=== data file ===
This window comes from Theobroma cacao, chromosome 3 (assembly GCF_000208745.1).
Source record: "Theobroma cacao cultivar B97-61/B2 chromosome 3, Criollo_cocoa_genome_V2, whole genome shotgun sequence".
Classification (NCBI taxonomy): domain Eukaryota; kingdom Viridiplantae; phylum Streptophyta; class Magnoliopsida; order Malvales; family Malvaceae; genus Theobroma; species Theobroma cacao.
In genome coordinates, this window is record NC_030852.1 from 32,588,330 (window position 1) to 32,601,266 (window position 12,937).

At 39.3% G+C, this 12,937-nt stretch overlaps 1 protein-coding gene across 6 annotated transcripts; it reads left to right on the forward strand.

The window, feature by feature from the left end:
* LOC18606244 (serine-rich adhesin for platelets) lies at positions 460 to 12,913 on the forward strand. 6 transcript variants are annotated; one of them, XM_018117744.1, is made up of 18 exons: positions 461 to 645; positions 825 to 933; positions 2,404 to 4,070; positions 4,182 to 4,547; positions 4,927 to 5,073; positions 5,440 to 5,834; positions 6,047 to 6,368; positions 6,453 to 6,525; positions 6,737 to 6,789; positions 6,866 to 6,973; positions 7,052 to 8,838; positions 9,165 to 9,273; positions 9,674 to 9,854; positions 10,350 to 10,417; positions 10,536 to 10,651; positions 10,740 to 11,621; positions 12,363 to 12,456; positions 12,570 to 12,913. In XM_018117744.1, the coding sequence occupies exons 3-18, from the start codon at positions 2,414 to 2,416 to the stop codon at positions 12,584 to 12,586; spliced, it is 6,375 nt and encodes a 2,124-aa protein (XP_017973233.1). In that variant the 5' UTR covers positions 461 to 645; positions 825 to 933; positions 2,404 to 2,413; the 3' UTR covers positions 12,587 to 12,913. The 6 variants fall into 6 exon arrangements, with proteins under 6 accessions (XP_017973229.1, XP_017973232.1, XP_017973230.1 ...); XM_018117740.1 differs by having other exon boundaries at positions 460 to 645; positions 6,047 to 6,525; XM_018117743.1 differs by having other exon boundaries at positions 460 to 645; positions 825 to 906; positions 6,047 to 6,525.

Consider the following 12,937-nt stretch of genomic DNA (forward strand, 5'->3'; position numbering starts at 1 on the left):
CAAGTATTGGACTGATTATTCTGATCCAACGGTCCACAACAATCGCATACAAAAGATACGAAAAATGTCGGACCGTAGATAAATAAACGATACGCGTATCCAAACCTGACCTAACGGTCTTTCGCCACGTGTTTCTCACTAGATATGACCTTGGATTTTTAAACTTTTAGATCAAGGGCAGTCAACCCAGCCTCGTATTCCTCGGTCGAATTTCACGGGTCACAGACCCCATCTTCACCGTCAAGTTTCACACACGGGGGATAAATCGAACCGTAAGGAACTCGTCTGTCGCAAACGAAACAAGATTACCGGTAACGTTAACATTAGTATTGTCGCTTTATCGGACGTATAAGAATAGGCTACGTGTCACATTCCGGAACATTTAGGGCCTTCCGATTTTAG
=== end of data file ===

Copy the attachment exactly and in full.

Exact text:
This window comes from Theobroma cacao, chromosome 3 (assembly GCF_000208745.1).
Source record: "Theobroma cacao cultivar B97-61/B2 chromosome 3, Criollo_cocoa_genome_V2, whole genome shotgun sequence".
Classification (NCBI taxonomy): domain Eukaryota; kingdom Viridiplantae; phylum Streptophyta; class Magnoliopsida; order Malvales; family Malvaceae; genus Theobroma; species Theobroma cacao.
In genome coordinates, this window is record NC_030852.1 from 32,588,330 (window position 1) to 32,601,266 (window position 12,937).

At 39.3% G+C, this 12,937-nt stretch overlaps 1 protein-coding gene across 6 annotated transcripts; it reads left to right on the forward strand.

The window, feature by feature from the left end:
* LOC18606244 (serine-rich adhesin for platelets) lies at positions 460 to 12,913 on the forward strand. 6 transcript variants are annotated; one of them, XM_018117744.1, is made up of 18 exons: positions 461 to 645; positions 825 to 933; positions 2,404 to 4,070; positions 4,182 to 4,547; positions 4,927 to 5,073; positions 5,440 to 5,834; positions 6,047 to 6,368; positions 6,453 to 6,525; positions 6,737 to 6,789; positions 6,866 to 6,973; positions 7,052 to 8,838; positions 9,165 to 9,273; positions 9,674 to 9,854; positions 10,350 to 10,417; positions 10,536 to 10,651; positions 10,740 to 11,621; positions 12,363 to 12,456; positions 12,570 to 12,913. In XM_018117744.1, the coding sequence occupies exons 3-18, from the start codon at positions 2,414 to 2,416 to the stop codon at positions 12,584 to 12,586; spliced, it is 6,375 nt and encodes a 2,124-aa protein (XP_017973233.1). In that variant the 5' UTR covers positions 461 to 645; positions 825 to 933; positions 2,404 to 2,413; the 3' UTR covers positions 12,587 to 12,913. The 6 variants fall into 6 exon arrangements, with proteins under 6 accessions (XP_017973229.1, XP_017973232.1, XP_017973230.1 ...); XM_018117740.1 differs by having other exon boundaries at positions 460 to 645; positions 6,047 to 6,525; XM_018117743.1 differs by having other exon boundaries at positions 460 to 645; positions 825 to 906; positions 6,047 to 6,525.

Consider the following 12,937-nt stretch of genomic DNA (forward strand, 5'->3'; position numbering starts at 1 on the left):
CAAGTATTGGACTGATTATTCTGATCCAACGGTCCACAACAATCGCATACAAAAGATACGAAAAATGTCGGACCGTAGATAAATAAACGATACGCGTATCCAAACCTGACCTAACGGTCTTTCGCCACGTGTTTCTCACTAGATATGACCTTGGATTTTTAAACTTTTAGATCAAGGGCAGTCAACCCAGCCTCGTATTCCTCGGTCGAATTTCACGGGTCACAGACCCCATCTTCACCGTCAAGTTTCACACACGGGGGATAAATCGAACCGTAAGGAACTCGTCTGTCGCAAACGAAACAAGATTACCGGTAACGTTAACATTAGTATTGTCGCTTTATCGGACGTATAAGAATAGGCTACGTGTCACATTCCGGAACATTTAGGGCCTTCCGATTTTAG